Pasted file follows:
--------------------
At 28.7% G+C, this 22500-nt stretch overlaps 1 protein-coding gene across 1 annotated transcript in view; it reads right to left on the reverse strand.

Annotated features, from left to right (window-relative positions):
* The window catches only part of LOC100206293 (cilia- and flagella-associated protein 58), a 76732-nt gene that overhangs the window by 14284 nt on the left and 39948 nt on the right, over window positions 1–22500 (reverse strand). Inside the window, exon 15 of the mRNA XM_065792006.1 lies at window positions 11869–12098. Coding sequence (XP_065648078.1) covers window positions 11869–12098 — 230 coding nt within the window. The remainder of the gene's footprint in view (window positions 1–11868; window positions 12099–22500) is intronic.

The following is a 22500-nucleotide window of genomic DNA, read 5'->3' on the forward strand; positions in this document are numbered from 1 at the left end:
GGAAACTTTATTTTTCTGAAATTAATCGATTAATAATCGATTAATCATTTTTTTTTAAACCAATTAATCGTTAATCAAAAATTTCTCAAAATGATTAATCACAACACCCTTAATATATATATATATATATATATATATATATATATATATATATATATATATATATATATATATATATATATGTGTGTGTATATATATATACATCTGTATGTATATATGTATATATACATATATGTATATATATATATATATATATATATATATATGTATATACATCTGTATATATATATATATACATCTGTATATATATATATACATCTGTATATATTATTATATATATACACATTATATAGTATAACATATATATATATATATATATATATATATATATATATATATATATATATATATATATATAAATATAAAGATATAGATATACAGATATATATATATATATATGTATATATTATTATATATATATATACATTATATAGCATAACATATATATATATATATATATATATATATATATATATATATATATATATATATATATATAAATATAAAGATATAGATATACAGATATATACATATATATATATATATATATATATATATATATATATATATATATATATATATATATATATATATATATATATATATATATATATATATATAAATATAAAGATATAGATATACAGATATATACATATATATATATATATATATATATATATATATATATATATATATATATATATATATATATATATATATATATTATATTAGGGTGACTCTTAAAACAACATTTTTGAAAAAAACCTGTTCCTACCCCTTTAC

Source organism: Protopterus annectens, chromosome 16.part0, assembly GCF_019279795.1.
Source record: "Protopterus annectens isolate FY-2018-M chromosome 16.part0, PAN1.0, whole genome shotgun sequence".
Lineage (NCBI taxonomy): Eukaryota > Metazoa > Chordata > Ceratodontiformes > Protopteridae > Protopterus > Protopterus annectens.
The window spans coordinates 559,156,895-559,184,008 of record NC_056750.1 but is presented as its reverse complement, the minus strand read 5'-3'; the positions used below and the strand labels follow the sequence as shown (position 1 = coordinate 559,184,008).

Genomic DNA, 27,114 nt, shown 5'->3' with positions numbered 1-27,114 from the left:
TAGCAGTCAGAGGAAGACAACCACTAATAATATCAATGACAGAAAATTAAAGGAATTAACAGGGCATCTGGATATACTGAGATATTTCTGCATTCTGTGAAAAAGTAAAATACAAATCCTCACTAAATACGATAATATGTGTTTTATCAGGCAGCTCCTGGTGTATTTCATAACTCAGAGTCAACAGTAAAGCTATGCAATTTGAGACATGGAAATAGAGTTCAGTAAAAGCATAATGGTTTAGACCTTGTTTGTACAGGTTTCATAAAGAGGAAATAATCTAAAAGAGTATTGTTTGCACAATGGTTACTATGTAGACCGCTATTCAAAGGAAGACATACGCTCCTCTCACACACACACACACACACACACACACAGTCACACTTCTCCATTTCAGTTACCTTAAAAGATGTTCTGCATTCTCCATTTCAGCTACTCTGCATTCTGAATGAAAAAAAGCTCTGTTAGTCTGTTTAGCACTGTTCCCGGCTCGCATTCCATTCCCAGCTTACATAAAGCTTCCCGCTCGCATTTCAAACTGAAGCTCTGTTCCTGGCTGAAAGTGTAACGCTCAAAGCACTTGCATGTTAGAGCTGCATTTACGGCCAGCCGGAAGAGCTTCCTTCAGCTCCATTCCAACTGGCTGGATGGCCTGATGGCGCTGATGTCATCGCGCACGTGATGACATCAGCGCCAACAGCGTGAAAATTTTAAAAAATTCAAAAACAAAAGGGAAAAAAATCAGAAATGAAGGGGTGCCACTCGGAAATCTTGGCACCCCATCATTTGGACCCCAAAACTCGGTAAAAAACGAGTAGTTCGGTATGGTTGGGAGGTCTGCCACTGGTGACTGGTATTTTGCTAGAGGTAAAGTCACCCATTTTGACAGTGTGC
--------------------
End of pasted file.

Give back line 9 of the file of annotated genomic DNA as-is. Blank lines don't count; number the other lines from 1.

The window spans coordinates 559,156,895-559,184,008 of record NC_056750.1 but is presented as its reverse complement, the minus strand read 5'-3'; the positions used below and the strand labels follow the sequence as shown (position 1 = coordinate 559,184,008).